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Grand-Daddy Day-Care: Part One

Toothless Tales

The clock above this table ticks too slow. I know because I’m trying to forget I’m even here. It’s high up on the dirt yellow wall mocking me. The walls aren’t even that high. Fucking clock.

“Got any threes?” Mary asks.

“No, Anna,” I say, firmly. I’m going for firm this time.

The four of us still slap our cards down on the wobbling table. Well, Gladys slaps down a card for herself and Brody who is quietly snoring. She also slaps him up upside the head in Spanish. You know what I mean. Brody barely reacts and the sound of his snores slowly resume; the soundtrack to our comfortable routine.

“How’s Lilly, Gladys?” I mutter, gathering the four cards, none of which are threes, and hand them to Mary who is Anna today. I know I shouldn’t indulge her, but if I say something she’ll lose her shit and start thrashing. I want her to be healthy, but I’ll settle for Anna for now.

“She’s good. She’s with Chico,” Gladys declares, nodding emphatically.

“He’s a cute dog.” 

“Yeah!”

“Yeah!” Sterling yells, too, leering at us from his table across the room and I don’t even hide it when I roll my eyes. “That dog is sexy just like you!”

“I’m not your bitch, Sterling,” I answer back, but my eyes are on Mary who's slowly sliding our cards onto her lap absentmindedly. Many take up new residence on the floor.

“Yeah!” Gladys yells back.

“Got any threes?”

“No, Anna,” I answer with a gentle smile. Gentle.

Rosie is still sucking on her Diet Coke from lunch as she crochets something the looks vaguely like a winter accessory at the table nearest the TV. She shouldn't get too close. Seizures.

“I don’t think she ever passed the Oral Stage,” Brett declares as he wheels himself over to her.

“You calling me crazy?” Rosie barks back.

“None of you are crazy,” I groan. “You’re just old.”

“I’m crazy for you, baby girl!”

“Got any threes?” Anna asks again, her voice tentative and small, like she’s more afraid of the asking than the answer.

“Have you been on the bike today, Mr. Knight?” Martha snaps as she stomps into the room, her orthopedics squealing with every step. I stick my tongue out at Sterling as she ushers him into the exercise room/copy room/place where we keep the spare diapers, but I think he likes it, the pervert.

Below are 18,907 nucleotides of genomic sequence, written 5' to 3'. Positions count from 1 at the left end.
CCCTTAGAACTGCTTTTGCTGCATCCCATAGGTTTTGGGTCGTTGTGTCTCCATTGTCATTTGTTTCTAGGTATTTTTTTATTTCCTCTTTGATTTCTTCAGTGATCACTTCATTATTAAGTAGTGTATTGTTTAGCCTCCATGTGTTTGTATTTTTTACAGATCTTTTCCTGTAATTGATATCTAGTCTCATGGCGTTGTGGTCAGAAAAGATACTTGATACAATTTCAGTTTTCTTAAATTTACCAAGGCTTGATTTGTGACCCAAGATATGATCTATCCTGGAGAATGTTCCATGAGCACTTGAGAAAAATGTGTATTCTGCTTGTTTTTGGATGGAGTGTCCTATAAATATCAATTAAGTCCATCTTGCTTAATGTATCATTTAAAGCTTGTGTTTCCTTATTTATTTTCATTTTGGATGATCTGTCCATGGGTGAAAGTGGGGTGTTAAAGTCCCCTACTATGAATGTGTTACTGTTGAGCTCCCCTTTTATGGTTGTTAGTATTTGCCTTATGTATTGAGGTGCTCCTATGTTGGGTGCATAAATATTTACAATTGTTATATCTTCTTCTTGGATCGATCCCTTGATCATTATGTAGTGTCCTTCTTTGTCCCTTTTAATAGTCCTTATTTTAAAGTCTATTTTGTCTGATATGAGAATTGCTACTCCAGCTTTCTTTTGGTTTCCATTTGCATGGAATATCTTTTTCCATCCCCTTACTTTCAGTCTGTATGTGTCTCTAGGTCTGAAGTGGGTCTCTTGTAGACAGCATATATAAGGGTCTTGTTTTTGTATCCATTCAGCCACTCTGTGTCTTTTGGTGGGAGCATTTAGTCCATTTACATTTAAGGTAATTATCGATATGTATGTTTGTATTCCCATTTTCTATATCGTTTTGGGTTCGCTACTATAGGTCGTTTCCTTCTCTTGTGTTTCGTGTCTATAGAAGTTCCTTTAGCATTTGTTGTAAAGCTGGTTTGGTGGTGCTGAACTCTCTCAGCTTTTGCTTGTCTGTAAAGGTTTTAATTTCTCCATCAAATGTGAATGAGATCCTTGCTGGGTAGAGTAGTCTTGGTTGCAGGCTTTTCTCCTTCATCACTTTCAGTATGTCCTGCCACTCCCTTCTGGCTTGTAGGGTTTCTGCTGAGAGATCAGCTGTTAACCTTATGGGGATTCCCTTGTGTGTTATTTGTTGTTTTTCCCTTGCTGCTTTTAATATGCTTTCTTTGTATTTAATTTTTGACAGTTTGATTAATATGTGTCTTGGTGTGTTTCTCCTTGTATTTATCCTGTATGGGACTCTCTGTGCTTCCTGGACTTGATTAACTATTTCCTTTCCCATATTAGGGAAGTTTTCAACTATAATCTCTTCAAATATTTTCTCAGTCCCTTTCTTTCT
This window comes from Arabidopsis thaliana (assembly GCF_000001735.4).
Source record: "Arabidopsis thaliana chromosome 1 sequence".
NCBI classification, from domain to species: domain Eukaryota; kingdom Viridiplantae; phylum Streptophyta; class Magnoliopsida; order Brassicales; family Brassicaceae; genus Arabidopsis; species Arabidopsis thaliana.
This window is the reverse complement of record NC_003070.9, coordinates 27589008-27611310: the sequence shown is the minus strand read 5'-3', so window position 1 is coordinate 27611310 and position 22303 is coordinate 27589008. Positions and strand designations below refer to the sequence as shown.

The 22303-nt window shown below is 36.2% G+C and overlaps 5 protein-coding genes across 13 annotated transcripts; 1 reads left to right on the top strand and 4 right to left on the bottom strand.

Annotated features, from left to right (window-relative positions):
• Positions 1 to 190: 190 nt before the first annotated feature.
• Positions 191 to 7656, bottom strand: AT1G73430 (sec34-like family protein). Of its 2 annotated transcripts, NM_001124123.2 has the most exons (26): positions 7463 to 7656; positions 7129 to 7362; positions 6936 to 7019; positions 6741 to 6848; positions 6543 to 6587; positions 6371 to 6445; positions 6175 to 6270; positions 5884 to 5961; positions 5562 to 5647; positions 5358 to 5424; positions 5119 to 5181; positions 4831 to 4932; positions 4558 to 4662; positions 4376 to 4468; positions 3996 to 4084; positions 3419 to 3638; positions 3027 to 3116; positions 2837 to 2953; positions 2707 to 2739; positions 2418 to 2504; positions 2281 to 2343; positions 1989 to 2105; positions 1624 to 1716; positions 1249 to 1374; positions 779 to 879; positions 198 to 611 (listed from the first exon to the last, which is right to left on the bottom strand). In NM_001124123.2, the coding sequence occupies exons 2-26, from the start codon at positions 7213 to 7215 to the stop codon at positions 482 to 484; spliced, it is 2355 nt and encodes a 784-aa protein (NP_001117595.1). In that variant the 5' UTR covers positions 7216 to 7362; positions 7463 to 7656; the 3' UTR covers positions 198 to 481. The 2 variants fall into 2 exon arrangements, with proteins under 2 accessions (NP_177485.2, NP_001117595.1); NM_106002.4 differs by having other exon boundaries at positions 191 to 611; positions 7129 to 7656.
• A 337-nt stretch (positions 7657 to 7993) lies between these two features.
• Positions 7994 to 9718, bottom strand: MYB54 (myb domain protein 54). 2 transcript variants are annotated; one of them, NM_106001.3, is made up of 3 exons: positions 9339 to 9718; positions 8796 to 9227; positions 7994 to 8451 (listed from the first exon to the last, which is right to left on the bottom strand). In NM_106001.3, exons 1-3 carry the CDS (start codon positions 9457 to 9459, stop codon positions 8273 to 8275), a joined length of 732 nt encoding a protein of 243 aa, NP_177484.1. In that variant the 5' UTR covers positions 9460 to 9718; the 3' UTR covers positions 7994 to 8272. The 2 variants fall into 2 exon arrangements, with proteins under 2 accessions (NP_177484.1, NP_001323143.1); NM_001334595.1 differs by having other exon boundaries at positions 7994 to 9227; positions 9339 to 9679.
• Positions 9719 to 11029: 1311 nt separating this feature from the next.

“Hmph,” Brett says with a nod. He wheels over to our wobbling table and pilfers Brody’s deck of cards. Brody is drooling and Rosie and I yawn our mild disapproval. Nothing is more tiring than doing nothing, especially when there's nothing to do.

“I thought we were gonna play checkers,” Jan yells as she reclaims her corner seat near Rosie. She’s back early from physical therapy and I’m up and placing a board in front of her before she can suck another breath down the tube in her esophagus. Jan is a little bit of a ring leader around here. Neither of us wants any trouble. This is a lie.

“Got any fours?”

We all turn to Anna who is Mary tomorrow.

“Mary?” I ask and she smiles, but there's no recognition in her eyes. She isn’t even playing anymore. Go figure. Or fish.

The hours slide into each other once Dream Girls comes on at one. Mr. Charleston stays seated the whole time. I think he thinks he’s home. That works for me.

Pauline comes back around 2:45 to meet the bus drivers who’ll come around 2:50. Don’t ask me where she’s coming from, but I think she’s got it in for the receptionist. You won’t hear me complaining about it. Until Rosie starts seizing and almost chokes on that straw and my volunteer training almost fails her. Other than that it’s just cutting and coloring and cards and characters. No one escapes. I’m a natural.

I'm watching Jan's wheelchair be loaded into the back of the bus when my eyes catch Pauline lighting a cigarette a few steps from the hospital entrance. Her mouth is a firm line.

"They don't bite," I observe as the bus pulls out of the parking lot, the hands raised in its windows marking the end of a long day.

"Most don't have teeth."

I squint at the cars driving by so fast in the street and Pauline hardly moving next to me. "The stories aren't so bad. When they remember them."

"They all end the same," Pauline sighs and crushes the cig with the toe of her white sneakers. "Don't hold it against them."

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